Can I get a permanent and mandatory injunction againsta joint co-owner for removal of obstructions on a common passage?

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Can I get a permanent and mandatory injunction againsta joint co-owner for removal of obstructions on a common passage?

I am a joint co-owner of a residential house which is undivided. The house was built by my late father. Another co-owner, who is also my brother, is deliberately placing various objects like chairs, bicycles, motorbikes and ladders, etc on the common passage which leads to the entrance and staircase of the house. This he is doing to indirectly evict me from my possession. This is causing obstruction for my easy ingress and egress from the house. What can I do legally so that he is forced to remove the obstructions? If I lodge a court case and he removes the obstruction during inspection by a court, and then puts them back when the inspectors leaves, then what? Can I get a permanent and mandatory injunction from court against the joint co-owner for removal of obstruction on common passage?

Asked on August 18, 2010 under Real Estate Law, Alaska

Answers:

S.L,. Member, California Bar / FreeAdvice Contributing Attorney

Answered 10 years ago | Contributor

You could sue the co-owner for nuisance.  Nuisance is a serious and unreasonable interference with your use and enjoyment of the property.  Obstructing the entrance and staircase would constitute a nuisance as it unreasonably interferes with your use and enjoyment of the property.  You could take photos of the obstructing objects which would provide evidence in case they are temporarily removed.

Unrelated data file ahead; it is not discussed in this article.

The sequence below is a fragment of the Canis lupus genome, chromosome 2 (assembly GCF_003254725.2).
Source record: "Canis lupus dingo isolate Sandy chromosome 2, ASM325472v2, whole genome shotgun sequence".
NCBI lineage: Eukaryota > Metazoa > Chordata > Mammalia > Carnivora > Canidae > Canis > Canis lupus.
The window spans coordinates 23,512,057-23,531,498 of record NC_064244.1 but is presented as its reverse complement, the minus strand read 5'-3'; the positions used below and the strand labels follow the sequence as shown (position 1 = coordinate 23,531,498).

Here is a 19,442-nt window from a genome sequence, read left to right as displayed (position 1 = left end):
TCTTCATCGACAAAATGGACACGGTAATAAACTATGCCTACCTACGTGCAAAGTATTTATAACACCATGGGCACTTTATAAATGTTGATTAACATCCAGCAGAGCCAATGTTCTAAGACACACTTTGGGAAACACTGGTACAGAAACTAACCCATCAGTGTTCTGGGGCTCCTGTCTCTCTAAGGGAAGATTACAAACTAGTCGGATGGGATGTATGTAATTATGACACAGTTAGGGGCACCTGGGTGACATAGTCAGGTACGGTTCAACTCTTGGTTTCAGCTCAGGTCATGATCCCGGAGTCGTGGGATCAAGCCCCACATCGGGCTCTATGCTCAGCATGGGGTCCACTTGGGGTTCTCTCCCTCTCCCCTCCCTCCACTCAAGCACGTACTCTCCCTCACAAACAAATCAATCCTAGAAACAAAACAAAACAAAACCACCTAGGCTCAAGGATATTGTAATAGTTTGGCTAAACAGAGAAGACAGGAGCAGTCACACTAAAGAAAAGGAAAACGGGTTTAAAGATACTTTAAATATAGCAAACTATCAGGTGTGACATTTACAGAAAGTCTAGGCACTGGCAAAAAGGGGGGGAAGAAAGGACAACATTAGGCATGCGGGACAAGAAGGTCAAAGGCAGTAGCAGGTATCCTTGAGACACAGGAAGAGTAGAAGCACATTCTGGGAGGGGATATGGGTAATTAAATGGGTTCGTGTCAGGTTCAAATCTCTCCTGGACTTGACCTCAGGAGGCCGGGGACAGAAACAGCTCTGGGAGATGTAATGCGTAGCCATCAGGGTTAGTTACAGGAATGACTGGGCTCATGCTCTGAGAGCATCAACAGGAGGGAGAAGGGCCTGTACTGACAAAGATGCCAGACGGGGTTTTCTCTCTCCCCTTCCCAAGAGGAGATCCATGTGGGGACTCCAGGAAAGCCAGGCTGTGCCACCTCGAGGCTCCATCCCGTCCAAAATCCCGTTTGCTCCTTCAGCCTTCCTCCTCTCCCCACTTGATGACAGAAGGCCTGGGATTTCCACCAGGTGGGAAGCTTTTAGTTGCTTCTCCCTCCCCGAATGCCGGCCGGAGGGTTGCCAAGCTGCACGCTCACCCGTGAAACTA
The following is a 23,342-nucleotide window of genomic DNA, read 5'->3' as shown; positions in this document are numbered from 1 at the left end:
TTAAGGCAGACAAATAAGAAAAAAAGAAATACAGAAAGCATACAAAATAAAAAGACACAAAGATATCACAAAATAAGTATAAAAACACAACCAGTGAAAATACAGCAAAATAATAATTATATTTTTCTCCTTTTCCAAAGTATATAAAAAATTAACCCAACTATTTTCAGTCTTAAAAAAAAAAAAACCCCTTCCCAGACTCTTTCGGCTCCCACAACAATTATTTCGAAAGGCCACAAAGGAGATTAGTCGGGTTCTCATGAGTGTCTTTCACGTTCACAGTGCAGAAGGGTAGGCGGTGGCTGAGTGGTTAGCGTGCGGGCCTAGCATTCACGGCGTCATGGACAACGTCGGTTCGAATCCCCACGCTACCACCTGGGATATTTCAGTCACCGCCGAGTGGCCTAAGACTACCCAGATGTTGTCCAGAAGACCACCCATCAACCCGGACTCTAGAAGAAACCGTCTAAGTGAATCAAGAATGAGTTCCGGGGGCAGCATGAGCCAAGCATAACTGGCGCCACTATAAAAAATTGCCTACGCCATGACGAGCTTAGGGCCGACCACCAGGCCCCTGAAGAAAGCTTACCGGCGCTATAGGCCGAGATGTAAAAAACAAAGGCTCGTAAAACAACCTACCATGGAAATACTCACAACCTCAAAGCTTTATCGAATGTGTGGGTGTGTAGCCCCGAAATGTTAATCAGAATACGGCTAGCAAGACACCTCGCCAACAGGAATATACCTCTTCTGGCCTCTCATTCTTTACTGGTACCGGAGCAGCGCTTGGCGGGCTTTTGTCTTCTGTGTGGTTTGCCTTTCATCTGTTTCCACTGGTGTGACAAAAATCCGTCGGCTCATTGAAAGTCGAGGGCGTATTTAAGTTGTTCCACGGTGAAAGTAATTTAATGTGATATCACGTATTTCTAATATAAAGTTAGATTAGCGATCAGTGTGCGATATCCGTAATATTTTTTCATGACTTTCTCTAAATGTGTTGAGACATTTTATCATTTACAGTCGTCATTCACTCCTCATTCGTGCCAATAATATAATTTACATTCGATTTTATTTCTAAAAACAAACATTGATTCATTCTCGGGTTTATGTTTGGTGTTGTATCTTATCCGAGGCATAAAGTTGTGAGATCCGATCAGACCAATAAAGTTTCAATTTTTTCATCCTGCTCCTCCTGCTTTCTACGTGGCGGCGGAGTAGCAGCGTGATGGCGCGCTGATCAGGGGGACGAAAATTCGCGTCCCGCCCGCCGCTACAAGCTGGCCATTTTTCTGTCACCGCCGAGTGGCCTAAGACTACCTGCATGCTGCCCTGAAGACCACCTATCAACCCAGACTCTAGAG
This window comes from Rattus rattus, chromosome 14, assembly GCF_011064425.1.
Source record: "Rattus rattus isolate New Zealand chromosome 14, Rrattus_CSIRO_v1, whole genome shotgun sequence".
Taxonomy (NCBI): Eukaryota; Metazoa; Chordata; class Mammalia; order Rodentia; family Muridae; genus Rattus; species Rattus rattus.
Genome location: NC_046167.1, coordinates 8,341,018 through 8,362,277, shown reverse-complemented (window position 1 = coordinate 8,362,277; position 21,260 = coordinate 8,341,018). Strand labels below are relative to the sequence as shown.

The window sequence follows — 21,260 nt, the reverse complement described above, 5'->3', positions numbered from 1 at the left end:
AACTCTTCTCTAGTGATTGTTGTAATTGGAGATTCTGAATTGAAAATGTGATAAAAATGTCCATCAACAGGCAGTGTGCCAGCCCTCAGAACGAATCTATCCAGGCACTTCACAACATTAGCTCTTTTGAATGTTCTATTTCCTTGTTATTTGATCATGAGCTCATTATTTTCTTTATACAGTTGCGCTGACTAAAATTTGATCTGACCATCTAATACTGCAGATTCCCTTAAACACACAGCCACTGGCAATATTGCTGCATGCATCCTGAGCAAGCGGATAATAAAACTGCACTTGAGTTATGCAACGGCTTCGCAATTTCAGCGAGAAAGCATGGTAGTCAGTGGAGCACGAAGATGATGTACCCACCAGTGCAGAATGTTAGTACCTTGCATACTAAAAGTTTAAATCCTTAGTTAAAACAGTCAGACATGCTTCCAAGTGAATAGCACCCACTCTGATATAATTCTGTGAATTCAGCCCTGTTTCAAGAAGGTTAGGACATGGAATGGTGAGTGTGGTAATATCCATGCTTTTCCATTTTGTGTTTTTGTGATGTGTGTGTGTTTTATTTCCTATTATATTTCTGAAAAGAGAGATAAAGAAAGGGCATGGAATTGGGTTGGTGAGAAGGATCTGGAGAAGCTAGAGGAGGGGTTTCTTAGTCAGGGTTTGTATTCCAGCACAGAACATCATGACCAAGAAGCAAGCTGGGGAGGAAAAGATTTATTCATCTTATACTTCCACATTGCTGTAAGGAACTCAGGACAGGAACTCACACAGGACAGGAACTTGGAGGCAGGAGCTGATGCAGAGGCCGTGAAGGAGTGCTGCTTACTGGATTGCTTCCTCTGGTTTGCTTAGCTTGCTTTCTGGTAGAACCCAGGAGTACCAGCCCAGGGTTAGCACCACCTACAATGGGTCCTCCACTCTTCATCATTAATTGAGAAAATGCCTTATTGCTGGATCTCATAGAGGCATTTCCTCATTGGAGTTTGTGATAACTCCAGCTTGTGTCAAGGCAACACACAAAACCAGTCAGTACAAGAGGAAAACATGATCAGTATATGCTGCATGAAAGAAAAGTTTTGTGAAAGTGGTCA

In order to get an injunction, you would have to show that damages are inadequate.  Damages are the amount of monetary compensation you are seeking.  Damages are inadequate due to multiplicity of lawsuits for repeated incidents of obstructing the path.  Damages are also inadequate because land is unique.

Prior to issuing an injunction, a court will balance the competing interests of the parties.  The competing interests would be your right of access to the property versus the reason your brother claims for obstructing the entrance.  The court may issue a temporary restraining order to prevent obstruction of the entrance until a hearing at which time the court will determine whether or not to issue a preliminary injunction.  If a preliminary injunction is issued, then the court will subsequently determine whether or not to issue a permanent injunction.   It is at the court's discretion whether or not to issue the injunction based on balancing the competing interests of the parties.  A court has the discretion to require posting a bond to obtain an injunction.  However, that can be waived due to economic hardship or other issues. 


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